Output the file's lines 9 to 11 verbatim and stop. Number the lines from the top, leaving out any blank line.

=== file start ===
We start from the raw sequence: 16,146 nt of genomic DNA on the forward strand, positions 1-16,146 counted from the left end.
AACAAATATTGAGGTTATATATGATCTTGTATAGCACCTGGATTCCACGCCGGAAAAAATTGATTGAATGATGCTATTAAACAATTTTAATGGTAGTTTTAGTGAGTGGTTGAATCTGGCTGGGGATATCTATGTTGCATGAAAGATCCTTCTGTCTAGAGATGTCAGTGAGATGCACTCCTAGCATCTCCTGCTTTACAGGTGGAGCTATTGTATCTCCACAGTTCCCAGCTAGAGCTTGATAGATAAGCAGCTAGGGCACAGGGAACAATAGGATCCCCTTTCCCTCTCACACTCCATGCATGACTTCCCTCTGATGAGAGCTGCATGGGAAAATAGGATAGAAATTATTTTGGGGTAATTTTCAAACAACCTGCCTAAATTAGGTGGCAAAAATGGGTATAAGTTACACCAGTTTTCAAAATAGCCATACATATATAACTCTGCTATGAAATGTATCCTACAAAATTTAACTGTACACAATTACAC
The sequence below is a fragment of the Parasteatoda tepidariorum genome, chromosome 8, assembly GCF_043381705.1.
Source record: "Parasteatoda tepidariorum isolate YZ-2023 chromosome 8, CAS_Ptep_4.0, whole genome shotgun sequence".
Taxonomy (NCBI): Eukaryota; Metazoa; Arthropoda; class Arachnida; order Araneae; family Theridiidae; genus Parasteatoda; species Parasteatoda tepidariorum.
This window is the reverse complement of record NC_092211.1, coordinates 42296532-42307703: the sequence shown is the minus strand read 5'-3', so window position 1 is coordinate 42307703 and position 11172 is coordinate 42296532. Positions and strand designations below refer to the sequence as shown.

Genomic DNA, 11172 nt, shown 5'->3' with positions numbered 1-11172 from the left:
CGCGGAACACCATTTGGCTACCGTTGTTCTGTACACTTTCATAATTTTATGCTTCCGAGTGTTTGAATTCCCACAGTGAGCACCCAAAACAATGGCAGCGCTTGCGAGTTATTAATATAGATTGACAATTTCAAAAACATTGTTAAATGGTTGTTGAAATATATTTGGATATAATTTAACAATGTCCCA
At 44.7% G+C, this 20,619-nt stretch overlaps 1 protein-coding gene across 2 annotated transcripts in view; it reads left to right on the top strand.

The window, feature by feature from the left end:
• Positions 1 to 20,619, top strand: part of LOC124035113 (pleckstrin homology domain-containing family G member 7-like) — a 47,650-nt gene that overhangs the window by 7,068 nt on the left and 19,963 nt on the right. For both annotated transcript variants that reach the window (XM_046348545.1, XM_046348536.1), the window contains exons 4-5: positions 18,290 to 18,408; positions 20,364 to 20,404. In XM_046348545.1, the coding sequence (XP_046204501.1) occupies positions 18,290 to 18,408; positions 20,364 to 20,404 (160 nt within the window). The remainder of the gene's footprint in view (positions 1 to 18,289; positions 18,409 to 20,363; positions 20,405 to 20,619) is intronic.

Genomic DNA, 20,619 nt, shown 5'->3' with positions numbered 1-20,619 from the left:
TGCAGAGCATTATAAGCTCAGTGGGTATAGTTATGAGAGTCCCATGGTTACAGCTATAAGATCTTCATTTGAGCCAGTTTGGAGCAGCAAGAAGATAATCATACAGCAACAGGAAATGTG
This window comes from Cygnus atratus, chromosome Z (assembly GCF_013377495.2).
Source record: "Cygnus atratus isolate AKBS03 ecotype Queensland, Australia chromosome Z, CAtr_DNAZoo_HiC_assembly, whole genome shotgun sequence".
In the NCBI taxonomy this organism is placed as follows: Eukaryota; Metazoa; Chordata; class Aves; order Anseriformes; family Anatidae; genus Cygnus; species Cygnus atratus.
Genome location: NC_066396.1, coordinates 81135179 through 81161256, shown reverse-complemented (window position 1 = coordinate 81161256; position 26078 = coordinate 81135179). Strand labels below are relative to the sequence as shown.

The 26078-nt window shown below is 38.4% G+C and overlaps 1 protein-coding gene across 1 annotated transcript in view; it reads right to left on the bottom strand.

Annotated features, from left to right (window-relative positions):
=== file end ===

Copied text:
At 44.7% G+C, this 20,619-nt stretch overlaps 1 protein-coding gene across 2 annotated transcripts in view; it reads left to right on the top strand.

The window, feature by feature from the left end:
• Positions 1 to 20,619, top strand: part of LOC124035113 (pleckstrin homology domain-containing family G member 7-like) — a 47,650-nt gene that overhangs the window by 7,068 nt on the left and 19,963 nt on the right. For both annotated transcript variants that reach the window (XM_046348545.1, XM_046348536.1), the window contains exons 4-5: positions 18,290 to 18,408; positions 20,364 to 20,404. In XM_046348545.1, the coding sequence (XP_046204501.1) occupies positions 18,290 to 18,408; positions 20,364 to 20,404 (160 nt within the window). The remainder of the gene's footprint in view (positions 1 to 18,289; positions 18,409 to 20,363; positions 20,405 to 20,619) is intronic.